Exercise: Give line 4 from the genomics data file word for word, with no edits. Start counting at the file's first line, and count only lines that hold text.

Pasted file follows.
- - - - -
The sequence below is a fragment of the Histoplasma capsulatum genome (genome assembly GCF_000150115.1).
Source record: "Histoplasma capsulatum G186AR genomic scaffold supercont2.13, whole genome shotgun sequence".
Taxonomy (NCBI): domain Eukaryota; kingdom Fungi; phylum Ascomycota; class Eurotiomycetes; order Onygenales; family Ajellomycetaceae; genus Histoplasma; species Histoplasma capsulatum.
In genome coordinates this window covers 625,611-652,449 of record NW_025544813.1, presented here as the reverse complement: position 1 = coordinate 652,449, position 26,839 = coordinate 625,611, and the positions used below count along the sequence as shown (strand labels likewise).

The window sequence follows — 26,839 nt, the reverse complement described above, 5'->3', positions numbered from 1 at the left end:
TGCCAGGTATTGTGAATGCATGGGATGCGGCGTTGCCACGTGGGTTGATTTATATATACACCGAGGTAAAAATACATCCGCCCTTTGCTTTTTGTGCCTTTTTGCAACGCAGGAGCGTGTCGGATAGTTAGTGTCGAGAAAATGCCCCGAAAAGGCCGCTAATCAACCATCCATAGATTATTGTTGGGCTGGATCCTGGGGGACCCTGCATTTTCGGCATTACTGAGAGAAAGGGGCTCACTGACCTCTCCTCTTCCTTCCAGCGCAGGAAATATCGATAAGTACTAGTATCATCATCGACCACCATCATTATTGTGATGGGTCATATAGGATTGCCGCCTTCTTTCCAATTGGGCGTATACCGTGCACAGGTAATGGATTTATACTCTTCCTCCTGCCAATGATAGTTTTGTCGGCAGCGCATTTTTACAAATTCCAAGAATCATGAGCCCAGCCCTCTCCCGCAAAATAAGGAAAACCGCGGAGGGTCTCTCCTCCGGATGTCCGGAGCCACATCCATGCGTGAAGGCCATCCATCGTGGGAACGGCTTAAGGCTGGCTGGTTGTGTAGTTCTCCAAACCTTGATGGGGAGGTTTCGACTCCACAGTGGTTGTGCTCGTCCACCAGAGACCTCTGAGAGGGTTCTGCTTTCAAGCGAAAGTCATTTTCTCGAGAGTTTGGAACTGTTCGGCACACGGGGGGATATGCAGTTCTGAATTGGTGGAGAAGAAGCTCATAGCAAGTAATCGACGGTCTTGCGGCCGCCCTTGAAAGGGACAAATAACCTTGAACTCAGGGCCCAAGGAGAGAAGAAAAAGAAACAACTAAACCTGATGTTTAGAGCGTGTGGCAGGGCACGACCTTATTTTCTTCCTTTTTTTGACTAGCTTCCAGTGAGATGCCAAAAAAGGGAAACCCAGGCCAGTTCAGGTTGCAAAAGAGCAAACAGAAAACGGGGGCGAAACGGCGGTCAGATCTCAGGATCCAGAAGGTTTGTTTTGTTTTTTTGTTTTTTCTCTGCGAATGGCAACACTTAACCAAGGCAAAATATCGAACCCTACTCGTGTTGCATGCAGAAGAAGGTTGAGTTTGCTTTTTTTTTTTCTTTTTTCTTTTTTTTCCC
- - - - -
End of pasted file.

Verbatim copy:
In genome coordinates this window covers 625,611-652,449 of record NW_025544813.1, presented here as the reverse complement: position 1 = coordinate 652,449, position 26,839 = coordinate 625,611, and the positions used below count along the sequence as shown (strand labels likewise).